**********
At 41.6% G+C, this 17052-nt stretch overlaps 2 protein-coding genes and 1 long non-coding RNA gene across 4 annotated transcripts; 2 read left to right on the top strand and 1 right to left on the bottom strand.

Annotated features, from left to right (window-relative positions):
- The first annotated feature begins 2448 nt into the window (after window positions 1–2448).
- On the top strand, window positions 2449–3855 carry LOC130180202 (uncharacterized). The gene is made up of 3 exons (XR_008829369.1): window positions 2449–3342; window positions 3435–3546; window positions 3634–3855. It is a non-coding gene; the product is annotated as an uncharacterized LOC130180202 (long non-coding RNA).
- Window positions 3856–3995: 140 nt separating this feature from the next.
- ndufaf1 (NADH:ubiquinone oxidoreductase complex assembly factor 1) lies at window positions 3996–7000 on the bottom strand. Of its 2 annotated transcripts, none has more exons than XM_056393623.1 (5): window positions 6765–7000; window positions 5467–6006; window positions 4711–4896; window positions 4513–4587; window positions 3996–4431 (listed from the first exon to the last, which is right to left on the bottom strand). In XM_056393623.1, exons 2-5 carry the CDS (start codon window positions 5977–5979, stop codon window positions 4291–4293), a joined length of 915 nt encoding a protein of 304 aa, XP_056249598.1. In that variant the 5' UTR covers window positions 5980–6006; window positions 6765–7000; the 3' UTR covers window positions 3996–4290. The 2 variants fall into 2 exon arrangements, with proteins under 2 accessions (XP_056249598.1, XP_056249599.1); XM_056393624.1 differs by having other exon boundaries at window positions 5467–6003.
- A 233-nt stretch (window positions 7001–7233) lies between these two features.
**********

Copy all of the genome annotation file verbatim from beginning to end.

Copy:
At 41.6% G+C, this 17052-nt stretch overlaps 2 protein-coding genes and 1 long non-coding RNA gene across 4 annotated transcripts; 2 read left to right on the top strand and 1 right to left on the bottom strand.

Annotated features, from left to right (window-relative positions):
- The first annotated feature begins 2448 nt into the window (after window positions 1–2448).
- On the top strand, window positions 2449–3855 carry LOC130180202 (uncharacterized). The gene is made up of 3 exons (XR_008829369.1): window positions 2449–3342; window positions 3435–3546; window positions 3634–3855. It is a non-coding gene; the product is annotated as an uncharacterized LOC130180202 (long non-coding RNA).
- Window positions 3856–3995: 140 nt separating this feature from the next.
- ndufaf1 (NADH:ubiquinone oxidoreductase complex assembly factor 1) lies at window positions 3996–7000 on the bottom strand. Of its 2 annotated transcripts, none has more exons than XM_056393623.1 (5): window positions 6765–7000; window positions 5467–6006; window positions 4711–4896; window positions 4513–4587; window positions 3996–4431 (listed from the first exon to the last, which is right to left on the bottom strand). In XM_056393623.1, exons 2-5 carry the CDS (start codon window positions 5977–5979, stop codon window positions 4291–4293), a joined length of 915 nt encoding a protein of 304 aa, XP_056249598.1. In that variant the 5' UTR covers window positions 5980–6006; window positions 6765–7000; the 3' UTR covers window positions 3996–4290. The 2 variants fall into 2 exon arrangements, with proteins under 2 accessions (XP_056249598.1, XP_056249599.1); XM_056393624.1 differs by having other exon boundaries at window positions 5467–6003.
- A 233-nt stretch (window positions 7001–7233) lies between these two features.